Children’s Names

Thursday, 21 May 2020

Elon Musk and wife Claire Boucher – you called your child what??? Maybe they were drugged when they had the christening since their baby boy is named X Æ A-12. Claire Boucher thankfully broke down the eccentric moniker for fans and explained its meaning down to the last letter.

Apparently, "X" stands for "the unknown variable." Meanwhile, "Æ" is the Elven spelling of AI, which is shorthand for artificial intelligence and translates to "love" in several languages, such as Japanese. The 32-year-old star then shared that a part of her son's name is a reference to the couple's favourite aircraft. "A-12 = precursor to SR-17 (our favourite aircraft). No weapons, no defences, just speed. Great in battle, but non-violent," she added.

Well thank heavens she explained that because it will make calling the child’s name in class that much easier! Has anyone thought of the impact on the child when he is older? 

Many years ago in our children’s philosophy class, we used to discuss whether names gave rise to the emergence of personalities. One question asked the children to discuss who would be the smarter of the two girls in an imaginary class - Judith or Bamby. Without exception, every child who, over the years was asked this question, said that Judith would be smarter. One can only imagine the impact this would have on the self-concept of a ‘Bamby’ who was perceived by his or her peers to be less smart because of her name. The children’s philosophy class focussed on how names can shape who we are and who we become. The kids (probably rightly) used to suggest that the imaginary Bamby would be treated differently by most people as they would perceive her as less smart. This would flow into unconscious bias and lead to fewer opportunities etc.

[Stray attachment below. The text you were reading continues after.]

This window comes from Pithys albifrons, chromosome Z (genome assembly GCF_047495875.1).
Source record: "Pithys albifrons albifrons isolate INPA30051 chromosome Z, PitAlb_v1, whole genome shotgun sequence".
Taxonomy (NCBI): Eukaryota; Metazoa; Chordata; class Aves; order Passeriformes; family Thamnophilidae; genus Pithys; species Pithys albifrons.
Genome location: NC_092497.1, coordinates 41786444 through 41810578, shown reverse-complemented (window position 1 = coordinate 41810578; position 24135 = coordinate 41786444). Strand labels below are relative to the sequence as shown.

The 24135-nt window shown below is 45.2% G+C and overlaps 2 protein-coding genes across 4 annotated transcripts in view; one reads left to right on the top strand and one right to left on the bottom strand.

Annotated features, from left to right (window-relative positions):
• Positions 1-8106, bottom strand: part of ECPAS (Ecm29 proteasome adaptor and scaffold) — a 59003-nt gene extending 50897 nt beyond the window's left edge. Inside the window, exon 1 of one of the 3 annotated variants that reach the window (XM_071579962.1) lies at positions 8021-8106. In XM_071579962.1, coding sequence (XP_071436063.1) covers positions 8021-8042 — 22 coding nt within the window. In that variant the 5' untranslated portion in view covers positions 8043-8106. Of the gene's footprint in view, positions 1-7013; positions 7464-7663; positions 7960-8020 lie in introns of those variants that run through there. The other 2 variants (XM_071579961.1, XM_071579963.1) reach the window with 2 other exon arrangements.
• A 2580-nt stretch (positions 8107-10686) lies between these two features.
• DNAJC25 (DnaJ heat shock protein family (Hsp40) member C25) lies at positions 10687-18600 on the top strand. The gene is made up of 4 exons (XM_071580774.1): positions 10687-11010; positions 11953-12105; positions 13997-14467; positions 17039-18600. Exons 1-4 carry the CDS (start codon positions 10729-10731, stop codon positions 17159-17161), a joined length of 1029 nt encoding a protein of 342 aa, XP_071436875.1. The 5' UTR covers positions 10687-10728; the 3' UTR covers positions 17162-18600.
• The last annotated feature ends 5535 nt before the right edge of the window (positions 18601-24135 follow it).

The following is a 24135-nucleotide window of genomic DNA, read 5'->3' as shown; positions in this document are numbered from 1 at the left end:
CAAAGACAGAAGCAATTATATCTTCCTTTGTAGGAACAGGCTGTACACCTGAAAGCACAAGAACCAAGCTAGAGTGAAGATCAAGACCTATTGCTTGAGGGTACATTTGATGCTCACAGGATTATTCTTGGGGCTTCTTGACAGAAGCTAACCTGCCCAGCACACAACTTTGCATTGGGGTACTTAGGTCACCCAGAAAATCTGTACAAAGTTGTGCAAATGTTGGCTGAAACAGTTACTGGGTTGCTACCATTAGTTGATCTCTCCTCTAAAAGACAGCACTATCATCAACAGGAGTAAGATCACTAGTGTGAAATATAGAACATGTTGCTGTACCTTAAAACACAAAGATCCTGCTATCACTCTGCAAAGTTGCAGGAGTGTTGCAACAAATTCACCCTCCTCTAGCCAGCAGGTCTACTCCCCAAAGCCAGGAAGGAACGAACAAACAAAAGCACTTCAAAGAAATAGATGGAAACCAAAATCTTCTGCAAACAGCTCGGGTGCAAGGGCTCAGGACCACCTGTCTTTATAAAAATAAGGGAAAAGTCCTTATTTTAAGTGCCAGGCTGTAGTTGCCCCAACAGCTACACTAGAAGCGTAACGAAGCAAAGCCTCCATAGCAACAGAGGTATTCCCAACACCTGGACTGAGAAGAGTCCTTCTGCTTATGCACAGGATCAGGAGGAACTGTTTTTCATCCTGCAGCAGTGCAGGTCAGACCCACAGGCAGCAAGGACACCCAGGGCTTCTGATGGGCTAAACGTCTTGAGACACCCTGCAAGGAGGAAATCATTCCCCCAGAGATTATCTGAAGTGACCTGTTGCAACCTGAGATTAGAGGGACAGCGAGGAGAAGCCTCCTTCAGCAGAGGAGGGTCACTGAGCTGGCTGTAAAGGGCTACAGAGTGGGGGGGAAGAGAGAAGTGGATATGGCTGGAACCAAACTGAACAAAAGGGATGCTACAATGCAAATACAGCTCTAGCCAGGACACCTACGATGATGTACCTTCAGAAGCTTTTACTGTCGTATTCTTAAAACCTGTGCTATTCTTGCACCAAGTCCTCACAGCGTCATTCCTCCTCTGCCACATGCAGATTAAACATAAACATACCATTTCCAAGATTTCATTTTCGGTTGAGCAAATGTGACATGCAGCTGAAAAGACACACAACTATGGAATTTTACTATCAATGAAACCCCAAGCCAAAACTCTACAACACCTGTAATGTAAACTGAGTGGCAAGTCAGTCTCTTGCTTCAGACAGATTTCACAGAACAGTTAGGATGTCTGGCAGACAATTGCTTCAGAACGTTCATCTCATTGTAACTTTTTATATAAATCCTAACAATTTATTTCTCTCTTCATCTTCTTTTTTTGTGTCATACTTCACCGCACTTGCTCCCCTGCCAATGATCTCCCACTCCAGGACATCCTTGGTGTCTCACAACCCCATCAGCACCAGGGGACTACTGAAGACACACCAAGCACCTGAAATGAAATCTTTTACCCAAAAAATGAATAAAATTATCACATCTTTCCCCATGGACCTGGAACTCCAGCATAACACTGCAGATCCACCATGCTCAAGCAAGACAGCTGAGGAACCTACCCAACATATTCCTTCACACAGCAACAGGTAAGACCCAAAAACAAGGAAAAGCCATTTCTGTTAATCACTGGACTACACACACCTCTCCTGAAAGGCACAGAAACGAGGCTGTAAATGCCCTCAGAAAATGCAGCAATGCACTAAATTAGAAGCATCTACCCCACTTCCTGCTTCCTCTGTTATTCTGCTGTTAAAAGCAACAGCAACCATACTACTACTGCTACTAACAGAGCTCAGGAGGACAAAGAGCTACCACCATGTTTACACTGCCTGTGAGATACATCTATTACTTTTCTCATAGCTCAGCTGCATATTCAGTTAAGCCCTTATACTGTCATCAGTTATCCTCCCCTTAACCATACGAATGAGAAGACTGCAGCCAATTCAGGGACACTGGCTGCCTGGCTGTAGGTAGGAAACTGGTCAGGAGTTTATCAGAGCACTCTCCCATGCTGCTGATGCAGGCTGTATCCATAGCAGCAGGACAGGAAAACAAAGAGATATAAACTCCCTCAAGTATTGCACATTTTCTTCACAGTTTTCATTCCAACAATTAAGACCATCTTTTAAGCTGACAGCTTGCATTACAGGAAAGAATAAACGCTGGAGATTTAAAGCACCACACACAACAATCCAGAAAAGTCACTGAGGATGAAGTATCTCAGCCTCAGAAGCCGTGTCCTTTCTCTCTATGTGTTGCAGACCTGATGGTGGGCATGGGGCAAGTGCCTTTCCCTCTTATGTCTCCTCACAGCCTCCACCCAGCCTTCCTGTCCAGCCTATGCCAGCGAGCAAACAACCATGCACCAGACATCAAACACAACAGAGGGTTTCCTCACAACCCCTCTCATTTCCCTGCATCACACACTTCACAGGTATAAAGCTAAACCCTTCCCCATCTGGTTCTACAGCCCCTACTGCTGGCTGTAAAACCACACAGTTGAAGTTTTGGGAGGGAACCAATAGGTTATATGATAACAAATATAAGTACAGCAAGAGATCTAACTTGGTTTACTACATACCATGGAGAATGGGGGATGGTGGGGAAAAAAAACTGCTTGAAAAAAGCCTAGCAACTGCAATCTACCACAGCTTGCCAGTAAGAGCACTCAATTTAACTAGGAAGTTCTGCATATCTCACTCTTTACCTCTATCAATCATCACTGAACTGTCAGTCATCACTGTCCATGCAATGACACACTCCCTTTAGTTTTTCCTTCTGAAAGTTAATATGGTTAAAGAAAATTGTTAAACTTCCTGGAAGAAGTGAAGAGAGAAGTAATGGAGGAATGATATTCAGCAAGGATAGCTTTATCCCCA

I met my new neighbour in November and their children. The child’s name was Orgi. (That’s with a hard ‘g’). Obviously, the kid may get called Orcs (the fictional humanoid characters from Lord of the Rings) or more likely ‘Orgy’. How will this play out for him as he grows up? A colleague teaches a child named Banjo and let’s not forget the ‘celebrities’ kids’ names - Camera; Muziq; Moxie; Ocean etc etc. Some governments even ban names. (The NZ government was relaxed about the name ‘Number 16 Bus Shelter’ but drew the line at ‘Yeah Detroit’. I am still imagining a teacher marking the class register or asking: “Number 16 Bus Shelter - have you done your homework?”

Many studies have been done on the effects of people with unusual names. In one study, men with unusual names were more likely to have failed higher study or to have exhibited symptoms of psychological neurosis than those with more common names. The Mikes were adjusted, but the Berriens were having trouble. A rare name, the professors surmised, had a negative psychological effect on its bearer.

Generally, the names given to children express the desires and showiness of the parent. A child born has no say in the name she inherits and yet, it can shape her existence profoundly.

Maria Konnikova in an article in The New Yorker tells us that ‘researchers have continued to study the effects of names, and, in the decades after a seminal 1948 study, similar findings have been widely reproduced. Some recent research suggests that names can influence choice of profession, where we live, whom we marry, the grades we earn, the stocks we invest in, whether we’re accepted to a school or are hired for a particular job, and the quality of our work in a group setting.

Our names can even determine whether we give money to disaster victims: if we share an initial with the name of a hurricane, according to one study, we are far more likely to donate to relief funds after it hits. There has been a few studies done which de-emphasise the relationship between a name and one’s character but generally, it is recognised that our names send signals about who we are and where we come from. 

Authors Ephrat Livni & Cassie Werber (August 10, 2017) wrote an interesting article in Quartz magazine titled: ‘The name you’re given as a child might affect the shape of your face’. 

The US fictitious resume study is a case in point where ‘black-sounding’ names compared to ‘white-sounding’ names were less likely to get a call back once they submitted their resume. Similarly, in Sweden, immigrants who changed their ethnic name origin to a Swedish-sounding name were more likely earn substantially more money. This is a controversial area of research and quite debatable, but I can’t help feeling that our names truly matter. Some names seem to be no more than jumbled Scrabble letters whilst others are rich in epistemological/anthroponomastical meaning. 

Suffice to say, I am glad we all work in a Jewish school where names are inclined to be ‘normal’ or at least not Elon Musk outrageous. 

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